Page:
It's important in each example here that the endangered family be upper-middle class as success makes the dad 'dependent' on the prevailing reality and culture. He's got something to lose. He knows hungry young bucks are eyeing his spot. A white trash redneck sleeping in his pick-up truck has nothing to lose by embracing new paradigms and is thus way more likely to be down with the supernatural. But in the American upper middle class' unconscious, the uncanny is ghettoized so deep that when dad finally sees the tape and learns the truth he becomes a fractured, incoherent mess, worse than useless and ripe for possession. If such a possession was offered he'd snap at it, a chance to switch sides and affix his star to whatever's currently in charge, whatever overpowering force wants to supply the new paradigm, no matter, as long as he can still feel smug.
Just as BLACK MOON is not just about race oppression but gender oppression, each one a metaphor for the other, so too the PARANORMAL films are about superstition and rational thinking kicking each other into oblivion. When the rational left-brained know-it-all douche bag dad types are forced to confront the truth, forced to realize via the very rationalist tools of the skeptic-- security cameras-- that they can never completely protect their children, even in their own house--that their kids will always be exposed to danger, then not even the TV set can provide a respite, then dad is drained of all his false entitlement. And if he denies he ever even had any, his double negative shoots him in his own foot through his mouth.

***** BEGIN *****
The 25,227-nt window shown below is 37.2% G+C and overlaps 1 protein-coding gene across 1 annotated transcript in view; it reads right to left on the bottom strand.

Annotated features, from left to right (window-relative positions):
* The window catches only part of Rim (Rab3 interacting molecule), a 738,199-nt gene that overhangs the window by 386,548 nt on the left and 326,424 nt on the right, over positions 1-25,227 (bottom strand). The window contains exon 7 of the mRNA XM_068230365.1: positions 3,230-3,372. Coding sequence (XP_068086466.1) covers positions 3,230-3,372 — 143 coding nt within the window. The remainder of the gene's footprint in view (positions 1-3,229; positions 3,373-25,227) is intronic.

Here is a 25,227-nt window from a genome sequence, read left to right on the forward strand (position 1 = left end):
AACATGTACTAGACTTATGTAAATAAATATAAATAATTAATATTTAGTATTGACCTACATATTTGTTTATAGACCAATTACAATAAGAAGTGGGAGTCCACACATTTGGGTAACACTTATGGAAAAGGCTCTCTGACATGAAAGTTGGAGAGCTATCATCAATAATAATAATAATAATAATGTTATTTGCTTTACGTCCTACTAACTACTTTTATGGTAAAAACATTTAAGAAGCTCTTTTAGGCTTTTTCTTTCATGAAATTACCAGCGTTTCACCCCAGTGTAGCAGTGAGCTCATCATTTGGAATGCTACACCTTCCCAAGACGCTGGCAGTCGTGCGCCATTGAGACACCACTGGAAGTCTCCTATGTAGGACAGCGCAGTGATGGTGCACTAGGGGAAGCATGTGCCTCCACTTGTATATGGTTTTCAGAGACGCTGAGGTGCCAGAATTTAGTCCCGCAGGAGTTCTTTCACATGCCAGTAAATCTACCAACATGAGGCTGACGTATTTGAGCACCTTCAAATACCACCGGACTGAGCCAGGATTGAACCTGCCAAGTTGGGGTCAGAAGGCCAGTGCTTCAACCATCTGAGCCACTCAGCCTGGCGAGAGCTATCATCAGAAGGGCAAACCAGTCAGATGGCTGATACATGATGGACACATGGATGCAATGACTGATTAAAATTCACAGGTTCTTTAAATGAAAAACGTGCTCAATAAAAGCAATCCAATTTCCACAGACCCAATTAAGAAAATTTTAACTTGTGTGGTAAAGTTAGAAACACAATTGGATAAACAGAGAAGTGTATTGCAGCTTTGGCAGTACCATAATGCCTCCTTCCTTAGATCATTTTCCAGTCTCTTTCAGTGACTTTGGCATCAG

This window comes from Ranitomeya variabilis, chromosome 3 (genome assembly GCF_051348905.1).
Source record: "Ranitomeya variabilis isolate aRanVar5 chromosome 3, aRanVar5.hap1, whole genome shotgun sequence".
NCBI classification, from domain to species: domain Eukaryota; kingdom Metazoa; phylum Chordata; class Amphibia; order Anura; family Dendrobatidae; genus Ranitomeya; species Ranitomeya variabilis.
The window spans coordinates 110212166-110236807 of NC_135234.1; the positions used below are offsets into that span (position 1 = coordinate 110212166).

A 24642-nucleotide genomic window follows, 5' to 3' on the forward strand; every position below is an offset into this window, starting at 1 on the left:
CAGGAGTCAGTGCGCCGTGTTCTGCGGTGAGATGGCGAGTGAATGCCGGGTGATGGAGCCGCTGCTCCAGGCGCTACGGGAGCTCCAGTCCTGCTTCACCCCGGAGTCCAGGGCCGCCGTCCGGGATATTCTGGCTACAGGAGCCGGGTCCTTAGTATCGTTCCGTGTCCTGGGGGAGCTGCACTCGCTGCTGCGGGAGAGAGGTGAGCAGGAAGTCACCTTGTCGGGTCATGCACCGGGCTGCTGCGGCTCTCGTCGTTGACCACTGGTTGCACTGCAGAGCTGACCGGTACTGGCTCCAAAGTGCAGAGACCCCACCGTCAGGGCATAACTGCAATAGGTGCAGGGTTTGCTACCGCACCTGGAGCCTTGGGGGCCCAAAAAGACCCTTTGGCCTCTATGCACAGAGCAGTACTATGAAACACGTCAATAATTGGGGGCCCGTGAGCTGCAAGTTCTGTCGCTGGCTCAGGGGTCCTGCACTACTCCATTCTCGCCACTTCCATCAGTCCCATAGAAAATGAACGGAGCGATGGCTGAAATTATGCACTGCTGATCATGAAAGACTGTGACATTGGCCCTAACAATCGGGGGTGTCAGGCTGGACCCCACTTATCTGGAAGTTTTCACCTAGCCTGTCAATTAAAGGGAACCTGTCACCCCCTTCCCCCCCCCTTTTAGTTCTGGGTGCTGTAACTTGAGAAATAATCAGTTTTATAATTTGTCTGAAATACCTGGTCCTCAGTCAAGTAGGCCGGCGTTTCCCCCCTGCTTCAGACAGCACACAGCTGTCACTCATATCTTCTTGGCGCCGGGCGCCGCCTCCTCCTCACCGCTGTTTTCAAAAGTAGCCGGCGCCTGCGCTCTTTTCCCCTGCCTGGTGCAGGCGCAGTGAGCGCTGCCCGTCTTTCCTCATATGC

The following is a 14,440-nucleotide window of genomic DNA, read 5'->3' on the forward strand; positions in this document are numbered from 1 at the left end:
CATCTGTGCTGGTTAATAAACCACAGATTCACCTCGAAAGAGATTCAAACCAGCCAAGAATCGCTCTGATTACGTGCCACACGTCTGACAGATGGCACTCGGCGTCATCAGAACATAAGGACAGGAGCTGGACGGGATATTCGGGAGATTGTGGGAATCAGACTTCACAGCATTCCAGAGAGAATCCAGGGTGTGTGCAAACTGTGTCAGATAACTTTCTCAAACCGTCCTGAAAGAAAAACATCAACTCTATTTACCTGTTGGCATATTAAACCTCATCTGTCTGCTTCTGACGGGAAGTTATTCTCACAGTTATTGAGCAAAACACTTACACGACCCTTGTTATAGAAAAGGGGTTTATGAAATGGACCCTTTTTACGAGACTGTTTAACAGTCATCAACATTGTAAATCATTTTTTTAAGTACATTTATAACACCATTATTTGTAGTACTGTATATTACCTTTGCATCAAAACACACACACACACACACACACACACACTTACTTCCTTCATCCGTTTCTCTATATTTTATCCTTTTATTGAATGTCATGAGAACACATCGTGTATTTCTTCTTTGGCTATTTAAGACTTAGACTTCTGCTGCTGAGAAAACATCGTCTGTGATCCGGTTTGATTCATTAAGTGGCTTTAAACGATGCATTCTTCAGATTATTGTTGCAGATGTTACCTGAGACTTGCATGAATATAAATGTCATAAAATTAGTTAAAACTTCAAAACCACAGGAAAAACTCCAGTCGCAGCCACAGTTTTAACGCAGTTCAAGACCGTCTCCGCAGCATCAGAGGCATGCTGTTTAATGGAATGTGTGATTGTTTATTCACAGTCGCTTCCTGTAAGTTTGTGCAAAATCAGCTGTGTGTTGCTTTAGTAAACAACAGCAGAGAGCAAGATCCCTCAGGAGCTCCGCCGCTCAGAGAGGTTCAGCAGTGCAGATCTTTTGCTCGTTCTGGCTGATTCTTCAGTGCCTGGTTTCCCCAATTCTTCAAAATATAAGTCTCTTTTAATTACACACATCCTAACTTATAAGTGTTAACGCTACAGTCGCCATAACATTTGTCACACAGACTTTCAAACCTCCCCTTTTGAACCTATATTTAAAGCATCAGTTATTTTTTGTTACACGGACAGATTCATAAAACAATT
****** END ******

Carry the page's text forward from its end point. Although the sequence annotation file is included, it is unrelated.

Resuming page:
Such a realization of complete powerlessness is the apocalypse of the American family and its one salvation. One thinks back to the "they're here" moment in POLTERGEIST, and if you compare the downward spiral from level-headedness to powerless tired mess of Craig T. Nelson as the dad in that film vs. the gone-to-pieces dad in PA2, all you can do is weep for the incredible dissolving father. The ghosts came through the TV static in that 1980 pre-cable film (when white noise static and station sign-offs still existed), but the PA films are made on and with digital --there is no more four AM shot of an American flag to signal the end of another broadcast day, no chance for static to sneak through and speak to us in its crackly 'popcorn' white noise languge. We have 900 channels of cable and it never, ever sleeps. It's not just ghosts we shut out, it's everything. All hail Shark Vacuum!